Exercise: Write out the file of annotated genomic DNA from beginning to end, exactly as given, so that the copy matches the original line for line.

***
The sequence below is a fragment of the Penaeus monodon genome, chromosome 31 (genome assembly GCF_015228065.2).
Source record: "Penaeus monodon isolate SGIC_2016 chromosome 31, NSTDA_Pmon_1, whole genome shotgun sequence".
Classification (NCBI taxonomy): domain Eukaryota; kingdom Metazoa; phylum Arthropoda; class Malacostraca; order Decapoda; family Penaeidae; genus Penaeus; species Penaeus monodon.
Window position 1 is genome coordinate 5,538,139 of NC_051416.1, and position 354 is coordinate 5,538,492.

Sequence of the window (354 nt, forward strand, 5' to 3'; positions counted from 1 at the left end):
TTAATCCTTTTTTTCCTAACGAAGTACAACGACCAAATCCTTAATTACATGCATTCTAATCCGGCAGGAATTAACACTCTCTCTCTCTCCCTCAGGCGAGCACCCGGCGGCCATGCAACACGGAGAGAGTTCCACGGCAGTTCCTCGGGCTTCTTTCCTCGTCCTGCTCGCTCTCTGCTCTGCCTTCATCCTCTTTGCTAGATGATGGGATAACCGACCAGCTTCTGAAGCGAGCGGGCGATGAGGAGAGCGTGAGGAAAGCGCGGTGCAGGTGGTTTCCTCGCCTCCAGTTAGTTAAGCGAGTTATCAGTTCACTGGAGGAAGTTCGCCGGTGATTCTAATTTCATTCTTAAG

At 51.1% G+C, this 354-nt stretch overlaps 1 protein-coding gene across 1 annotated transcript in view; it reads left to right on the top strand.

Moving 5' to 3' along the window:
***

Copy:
The sequence below is a fragment of the Penaeus monodon genome, chromosome 31 (genome assembly GCF_015228065.2).
Source record: "Penaeus monodon isolate SGIC_2016 chromosome 31, NSTDA_Pmon_1, whole genome shotgun sequence".
Classification (NCBI taxonomy): domain Eukaryota; kingdom Metazoa; phylum Arthropoda; class Malacostraca; order Decapoda; family Penaeidae; genus Penaeus; species Penaeus monodon.
Window position 1 is genome coordinate 5,538,139 of NC_051416.1, and position 354 is coordinate 5,538,492.

Sequence of the window (354 nt, forward strand, 5' to 3'; positions counted from 1 at the left end):
TTAATCCTTTTTTTCCTAACGAAGTACAACGACCAAATCCTTAATTACATGCATTCTAATCCGGCAGGAATTAACACTCTCTCTCTCTCCCTCAGGCGAGCACCCGGCGGCCATGCAACACGGAGAGAGTTCCACGGCAGTTCCTCGGGCTTCTTTCCTCGTCCTGCTCGCTCTCTGCTCTGCCTTCATCCTCTTTGCTAGATGATGGGATAACCGACCAGCTTCTGAAGCGAGCGGGCGATGAGGAGAGCGTGAGGAAAGCGCGGTGCAGGTGGTTTCCTCGCCTCCAGTTAGTTAAGCGAGTTATCAGTTCACTGGAGGAAGTTCGCCGGTGATTCTAATTTCATTCTTAAG

At 51.1% G+C, this 354-nt stretch overlaps 1 protein-coding gene across 1 annotated transcript in view; it reads left to right on the top strand.

Moving 5' to 3' along the window: